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So, with the Russian top brass effectively keeping its lips sealed, it has been largely left to intrepid urban explorers like Eugin to look for answers. Indeed, it was the so-called Diggers of the Underground Planet that were believed to have discovered a way into to the system in the mid-1990s.

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Eugin himself has shown journalists the photographs he reportedly took of Metro-2. They detail a fascinating journey through great tunnels, with underground rail tracks and creepy lighting. He has also claimed to have followed them way out of the city.

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What none of these urban explorers or conspiracy theorists have explained, though, is exactly how such a vast complex was built. Surely an operation as big as this could never have gone unnoticed? Perhaps an official report could shed some light on this…

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In fact, a 1991 U.S. Department of Defense report entitled Military Forces in Transition focused a number of passages specifically to the mysterious Metro-2. This report came just as the Soviet Union faltered, and it is a fascinating document.

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The report stated, for instance, that the Soviets had “constructed deep-underground both in urban Moscow and outside the city.” It further claimed that several “facilities are interconnected by a network of deep interconnected subway lines that provide a quick and secure means of evacuation for the leadership.”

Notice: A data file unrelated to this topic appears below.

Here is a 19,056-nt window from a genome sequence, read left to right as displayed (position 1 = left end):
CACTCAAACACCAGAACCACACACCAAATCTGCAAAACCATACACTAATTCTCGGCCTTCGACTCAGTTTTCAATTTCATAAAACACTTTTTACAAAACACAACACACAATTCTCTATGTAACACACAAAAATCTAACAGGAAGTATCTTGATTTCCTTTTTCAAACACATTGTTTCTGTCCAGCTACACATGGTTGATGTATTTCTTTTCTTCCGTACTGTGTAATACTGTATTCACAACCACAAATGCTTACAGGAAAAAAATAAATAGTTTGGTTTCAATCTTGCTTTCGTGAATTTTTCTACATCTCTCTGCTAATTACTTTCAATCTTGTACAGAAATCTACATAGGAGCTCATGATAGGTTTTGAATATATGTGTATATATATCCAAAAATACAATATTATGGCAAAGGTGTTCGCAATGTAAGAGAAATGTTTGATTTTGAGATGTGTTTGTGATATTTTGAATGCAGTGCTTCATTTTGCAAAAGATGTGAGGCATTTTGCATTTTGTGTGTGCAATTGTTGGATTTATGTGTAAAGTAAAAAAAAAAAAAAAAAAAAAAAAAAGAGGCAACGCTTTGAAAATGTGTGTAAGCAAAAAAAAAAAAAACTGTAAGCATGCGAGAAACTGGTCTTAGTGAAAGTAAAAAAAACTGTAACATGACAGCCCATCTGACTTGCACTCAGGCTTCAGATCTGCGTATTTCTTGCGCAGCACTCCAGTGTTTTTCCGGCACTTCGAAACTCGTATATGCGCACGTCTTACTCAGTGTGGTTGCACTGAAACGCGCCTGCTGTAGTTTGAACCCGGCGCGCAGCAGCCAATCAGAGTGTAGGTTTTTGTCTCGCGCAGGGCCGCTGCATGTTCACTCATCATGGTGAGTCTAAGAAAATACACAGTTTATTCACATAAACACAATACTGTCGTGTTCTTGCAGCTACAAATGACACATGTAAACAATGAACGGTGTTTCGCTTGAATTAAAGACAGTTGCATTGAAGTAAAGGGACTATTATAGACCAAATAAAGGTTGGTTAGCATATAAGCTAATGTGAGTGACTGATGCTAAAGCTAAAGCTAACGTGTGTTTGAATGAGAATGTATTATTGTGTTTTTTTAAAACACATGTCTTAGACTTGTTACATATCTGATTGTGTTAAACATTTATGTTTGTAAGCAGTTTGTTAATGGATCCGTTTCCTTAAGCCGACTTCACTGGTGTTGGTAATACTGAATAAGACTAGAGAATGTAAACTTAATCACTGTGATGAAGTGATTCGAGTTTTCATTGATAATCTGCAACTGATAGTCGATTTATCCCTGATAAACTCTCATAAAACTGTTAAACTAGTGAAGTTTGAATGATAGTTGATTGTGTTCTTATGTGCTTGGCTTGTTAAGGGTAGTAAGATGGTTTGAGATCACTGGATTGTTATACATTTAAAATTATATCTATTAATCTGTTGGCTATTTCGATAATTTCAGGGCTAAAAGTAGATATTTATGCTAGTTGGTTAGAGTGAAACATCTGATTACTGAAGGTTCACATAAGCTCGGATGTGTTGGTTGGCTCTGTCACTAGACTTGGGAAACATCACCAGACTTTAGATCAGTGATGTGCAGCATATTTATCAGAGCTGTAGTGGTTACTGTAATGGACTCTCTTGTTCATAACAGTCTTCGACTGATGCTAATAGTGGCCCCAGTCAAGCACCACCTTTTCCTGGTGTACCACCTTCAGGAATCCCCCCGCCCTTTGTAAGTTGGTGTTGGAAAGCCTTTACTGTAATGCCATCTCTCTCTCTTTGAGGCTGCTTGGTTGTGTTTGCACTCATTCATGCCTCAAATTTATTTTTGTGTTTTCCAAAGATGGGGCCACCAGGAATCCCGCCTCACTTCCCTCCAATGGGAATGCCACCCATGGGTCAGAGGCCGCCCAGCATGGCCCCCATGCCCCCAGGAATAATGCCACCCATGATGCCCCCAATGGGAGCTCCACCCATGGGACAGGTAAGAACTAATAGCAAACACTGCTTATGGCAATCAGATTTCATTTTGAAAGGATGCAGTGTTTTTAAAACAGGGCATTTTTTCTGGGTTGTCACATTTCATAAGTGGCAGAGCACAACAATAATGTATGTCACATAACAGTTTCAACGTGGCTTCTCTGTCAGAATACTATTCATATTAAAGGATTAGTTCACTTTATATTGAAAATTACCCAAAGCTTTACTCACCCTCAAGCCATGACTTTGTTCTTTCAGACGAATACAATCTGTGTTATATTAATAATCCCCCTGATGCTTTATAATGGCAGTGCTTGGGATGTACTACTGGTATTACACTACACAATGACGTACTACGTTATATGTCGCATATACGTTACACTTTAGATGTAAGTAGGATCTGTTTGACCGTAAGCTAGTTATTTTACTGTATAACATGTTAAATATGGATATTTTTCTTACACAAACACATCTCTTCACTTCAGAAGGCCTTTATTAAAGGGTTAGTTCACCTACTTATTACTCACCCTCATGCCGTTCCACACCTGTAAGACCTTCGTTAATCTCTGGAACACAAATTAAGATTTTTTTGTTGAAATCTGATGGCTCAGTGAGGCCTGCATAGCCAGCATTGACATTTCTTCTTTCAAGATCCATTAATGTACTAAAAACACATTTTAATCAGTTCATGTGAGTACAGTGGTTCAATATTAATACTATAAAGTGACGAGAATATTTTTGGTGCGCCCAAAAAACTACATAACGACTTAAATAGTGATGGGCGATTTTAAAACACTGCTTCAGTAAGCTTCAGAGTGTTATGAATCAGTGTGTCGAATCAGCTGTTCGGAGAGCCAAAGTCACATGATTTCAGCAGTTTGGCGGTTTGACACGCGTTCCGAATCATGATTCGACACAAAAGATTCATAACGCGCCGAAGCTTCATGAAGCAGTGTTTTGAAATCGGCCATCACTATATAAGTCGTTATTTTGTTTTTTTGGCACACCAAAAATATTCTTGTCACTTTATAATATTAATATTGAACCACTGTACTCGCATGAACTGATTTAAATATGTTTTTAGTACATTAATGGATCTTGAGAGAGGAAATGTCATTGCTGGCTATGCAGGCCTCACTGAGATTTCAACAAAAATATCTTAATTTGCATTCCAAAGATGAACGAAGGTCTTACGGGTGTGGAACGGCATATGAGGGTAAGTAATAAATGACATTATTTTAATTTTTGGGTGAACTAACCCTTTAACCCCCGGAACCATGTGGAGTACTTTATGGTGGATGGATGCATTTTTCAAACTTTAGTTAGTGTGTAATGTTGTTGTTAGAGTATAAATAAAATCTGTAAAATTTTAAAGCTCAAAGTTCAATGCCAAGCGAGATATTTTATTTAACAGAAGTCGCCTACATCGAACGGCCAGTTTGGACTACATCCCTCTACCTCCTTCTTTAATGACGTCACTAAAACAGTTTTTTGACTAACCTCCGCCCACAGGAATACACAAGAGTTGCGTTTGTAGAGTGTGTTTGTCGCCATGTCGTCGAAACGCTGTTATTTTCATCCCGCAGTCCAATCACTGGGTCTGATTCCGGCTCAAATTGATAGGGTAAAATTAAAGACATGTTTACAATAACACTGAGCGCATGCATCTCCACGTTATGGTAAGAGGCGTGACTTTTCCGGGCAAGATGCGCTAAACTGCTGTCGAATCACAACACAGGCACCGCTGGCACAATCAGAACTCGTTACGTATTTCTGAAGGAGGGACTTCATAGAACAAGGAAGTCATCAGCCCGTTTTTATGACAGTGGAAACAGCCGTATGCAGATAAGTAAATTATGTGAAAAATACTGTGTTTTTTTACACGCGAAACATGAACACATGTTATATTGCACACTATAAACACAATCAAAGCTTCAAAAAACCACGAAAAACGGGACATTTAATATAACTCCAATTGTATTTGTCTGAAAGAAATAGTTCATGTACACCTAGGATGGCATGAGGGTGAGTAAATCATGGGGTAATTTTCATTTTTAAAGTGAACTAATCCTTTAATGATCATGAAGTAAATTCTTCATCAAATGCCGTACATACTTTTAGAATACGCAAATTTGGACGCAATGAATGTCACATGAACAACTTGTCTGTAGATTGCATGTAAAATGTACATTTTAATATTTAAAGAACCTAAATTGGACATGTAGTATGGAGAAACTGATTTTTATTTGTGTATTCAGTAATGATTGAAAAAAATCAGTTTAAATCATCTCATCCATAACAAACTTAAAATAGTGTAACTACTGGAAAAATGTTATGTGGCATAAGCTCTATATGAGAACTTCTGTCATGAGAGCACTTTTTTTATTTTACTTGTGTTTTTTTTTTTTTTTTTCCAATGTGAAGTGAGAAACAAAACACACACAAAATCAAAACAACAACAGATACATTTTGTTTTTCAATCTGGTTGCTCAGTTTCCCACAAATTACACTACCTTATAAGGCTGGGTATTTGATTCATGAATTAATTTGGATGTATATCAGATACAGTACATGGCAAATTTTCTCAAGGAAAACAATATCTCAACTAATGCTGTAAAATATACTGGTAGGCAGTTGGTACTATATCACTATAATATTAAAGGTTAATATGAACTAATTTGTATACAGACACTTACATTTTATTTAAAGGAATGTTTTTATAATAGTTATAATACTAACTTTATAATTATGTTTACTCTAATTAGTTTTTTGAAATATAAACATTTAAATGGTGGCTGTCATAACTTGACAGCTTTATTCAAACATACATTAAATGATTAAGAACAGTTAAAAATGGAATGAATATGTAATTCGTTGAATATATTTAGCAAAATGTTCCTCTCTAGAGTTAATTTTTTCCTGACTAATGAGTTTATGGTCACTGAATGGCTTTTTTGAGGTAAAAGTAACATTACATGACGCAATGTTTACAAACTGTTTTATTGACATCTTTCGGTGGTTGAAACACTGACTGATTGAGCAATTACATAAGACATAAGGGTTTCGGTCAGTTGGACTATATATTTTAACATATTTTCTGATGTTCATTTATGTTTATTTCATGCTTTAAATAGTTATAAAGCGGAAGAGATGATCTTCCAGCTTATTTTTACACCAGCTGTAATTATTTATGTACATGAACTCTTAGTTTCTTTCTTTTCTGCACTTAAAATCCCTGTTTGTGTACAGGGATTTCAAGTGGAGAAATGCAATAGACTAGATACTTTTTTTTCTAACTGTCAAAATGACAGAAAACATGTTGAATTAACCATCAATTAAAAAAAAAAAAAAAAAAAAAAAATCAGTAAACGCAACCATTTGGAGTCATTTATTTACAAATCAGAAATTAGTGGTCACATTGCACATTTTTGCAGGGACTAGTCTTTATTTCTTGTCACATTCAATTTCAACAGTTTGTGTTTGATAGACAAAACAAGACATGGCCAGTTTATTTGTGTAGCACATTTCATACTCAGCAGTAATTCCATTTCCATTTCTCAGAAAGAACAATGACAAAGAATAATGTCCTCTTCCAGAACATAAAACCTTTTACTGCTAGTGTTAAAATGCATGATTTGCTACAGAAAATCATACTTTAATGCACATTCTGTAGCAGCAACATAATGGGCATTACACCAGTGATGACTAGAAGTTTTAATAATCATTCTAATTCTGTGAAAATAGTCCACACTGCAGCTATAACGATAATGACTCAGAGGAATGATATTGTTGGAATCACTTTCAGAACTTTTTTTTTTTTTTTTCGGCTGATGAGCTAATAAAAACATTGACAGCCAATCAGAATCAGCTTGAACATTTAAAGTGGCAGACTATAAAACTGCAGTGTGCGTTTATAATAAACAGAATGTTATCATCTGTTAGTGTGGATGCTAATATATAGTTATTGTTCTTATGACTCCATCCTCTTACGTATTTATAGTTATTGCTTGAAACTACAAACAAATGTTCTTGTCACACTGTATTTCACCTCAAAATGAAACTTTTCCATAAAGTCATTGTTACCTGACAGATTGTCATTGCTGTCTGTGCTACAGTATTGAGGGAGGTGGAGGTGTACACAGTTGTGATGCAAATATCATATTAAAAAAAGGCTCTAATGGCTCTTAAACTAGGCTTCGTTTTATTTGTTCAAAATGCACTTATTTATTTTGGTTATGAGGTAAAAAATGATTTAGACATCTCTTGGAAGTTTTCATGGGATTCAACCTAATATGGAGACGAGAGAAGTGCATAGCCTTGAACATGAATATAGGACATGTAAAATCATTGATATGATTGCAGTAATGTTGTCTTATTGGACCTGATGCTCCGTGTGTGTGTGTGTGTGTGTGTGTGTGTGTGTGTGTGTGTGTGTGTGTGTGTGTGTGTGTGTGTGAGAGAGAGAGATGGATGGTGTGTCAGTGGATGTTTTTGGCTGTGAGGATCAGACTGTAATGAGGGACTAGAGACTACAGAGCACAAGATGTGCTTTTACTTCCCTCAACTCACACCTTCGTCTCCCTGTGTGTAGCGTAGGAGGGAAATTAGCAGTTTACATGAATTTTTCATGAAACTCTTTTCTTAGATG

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What’s more, these facilities, according to the report, were “intended for the national command authority in wartime.” The paper additionally estimated that the complexes could be as far as 980 feet underground and could house approximately 10,000 people.

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But it’s not just U.S. officials that have spoken out about Metro-2. Indeed, a handful of former Soviet government officers, administrative types and spies have also stepped forward to offer information to curious journalists and interested publications.

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One such official is Vladimir Shevchenko, who has previously served as an advisor to final Soviet leader Mikhail Gorbachev as well as current Russian president Vladimir Putin. Shevchenko, though, said that Metro-2 consisted of only one underground line between the Kremlin and Stalin’s Volynskoye address, while additional links connected other government facilities.

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In 2001, meanwhile, a former KGB colonel called Oleg Gordievsky told Russian newspaper Argumenty i Fakty, “You still do not know the main KGB secret yet: a huge underground city, a whole communications network of such facilities. But they will not show you.”

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Finally, in 2006, when the noted Rossiya Hotel was demolished, builders there reported that they had stumbled across secret tunnels below its foundations, and it was a space large enough for several thousand people. Whatever the full extent of the underground system, then, it appears that Moscow has some very dark secrets from its Soviet past lying underneath.